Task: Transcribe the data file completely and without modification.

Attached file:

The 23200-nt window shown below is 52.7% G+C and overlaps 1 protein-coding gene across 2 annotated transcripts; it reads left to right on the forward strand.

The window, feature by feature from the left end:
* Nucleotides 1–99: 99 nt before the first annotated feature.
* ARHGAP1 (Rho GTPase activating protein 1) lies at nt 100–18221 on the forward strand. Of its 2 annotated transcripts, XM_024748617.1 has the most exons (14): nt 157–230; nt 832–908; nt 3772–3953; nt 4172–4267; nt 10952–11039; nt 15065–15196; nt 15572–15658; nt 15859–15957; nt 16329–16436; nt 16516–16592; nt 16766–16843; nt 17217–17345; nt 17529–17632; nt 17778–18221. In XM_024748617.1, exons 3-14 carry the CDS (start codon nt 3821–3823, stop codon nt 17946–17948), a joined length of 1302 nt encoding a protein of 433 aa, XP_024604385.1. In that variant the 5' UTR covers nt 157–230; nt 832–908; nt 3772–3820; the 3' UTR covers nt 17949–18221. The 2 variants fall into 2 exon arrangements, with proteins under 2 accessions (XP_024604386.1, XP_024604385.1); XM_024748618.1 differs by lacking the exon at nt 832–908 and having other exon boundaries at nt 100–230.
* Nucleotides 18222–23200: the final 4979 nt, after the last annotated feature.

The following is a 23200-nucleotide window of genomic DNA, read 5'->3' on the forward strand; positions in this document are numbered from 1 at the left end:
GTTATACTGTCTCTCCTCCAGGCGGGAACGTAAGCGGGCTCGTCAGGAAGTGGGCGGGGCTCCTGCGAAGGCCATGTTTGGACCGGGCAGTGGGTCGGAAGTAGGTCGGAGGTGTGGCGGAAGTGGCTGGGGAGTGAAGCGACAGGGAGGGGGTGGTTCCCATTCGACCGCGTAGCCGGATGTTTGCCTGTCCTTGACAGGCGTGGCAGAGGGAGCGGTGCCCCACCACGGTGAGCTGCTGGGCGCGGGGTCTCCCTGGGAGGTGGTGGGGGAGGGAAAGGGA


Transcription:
The 23200-nt window shown below is 52.7% G+C and overlaps 1 protein-coding gene across 2 annotated transcripts; it reads left to right on the forward strand.

The window, feature by feature from the left end:
* Nucleotides 1–99: 99 nt before the first annotated feature.
* ARHGAP1 (Rho GTPase activating protein 1) lies at nt 100–18221 on the forward strand. Of its 2 annotated transcripts, XM_024748617.1 has the most exons (14): nt 157–230; nt 832–908; nt 3772–3953; nt 4172–4267; nt 10952–11039; nt 15065–15196; nt 15572–15658; nt 15859–15957; nt 16329–16436; nt 16516–16592; nt 16766–16843; nt 17217–17345; nt 17529–17632; nt 17778–18221. In XM_024748617.1, exons 3-14 carry the CDS (start codon nt 3821–3823, stop codon nt 17946–17948), a joined length of 1302 nt encoding a protein of 433 aa, XP_024604385.1. In that variant the 5' UTR covers nt 157–230; nt 832–908; nt 3772–3820; the 3' UTR covers nt 17949–18221. The 2 variants fall into 2 exon arrangements, with proteins under 2 accessions (XP_024604386.1, XP_024604385.1); XM_024748618.1 differs by lacking the exon at nt 832–908 and having other exon boundaries at nt 100–230.
* Nucleotides 18222–23200: the final 4979 nt, after the last annotated feature.

The following is a 23200-nucleotide window of genomic DNA, read 5'->3' on the forward strand; positions in this document are numbered from 1 at the left end:
GTTATACTGTCTCTCCTCCAGGCGGGAACGTAAGCGGGCTCGTCAGGAAGTGGGCGGGGCTCCTGCGAAGGCCATGTTTGGACCGGGCAGTGGGTCGGAAGTAGGTCGGAGGTGTGGCGGAAGTGGCTGGGGAGTGAAGCGACAGGGAGGGGGTGGTTCCCATTCGACCGCGTAGCCGGATGTTTGCCTGTCCTTGACAGGCGTGGCAGAGGGAGCGGTGCCCCACCACGGTGAGCTGCTGGGCGCGGGGTCTCCCTGGGAGGTGGTGGGGGAGGGAAAGGGA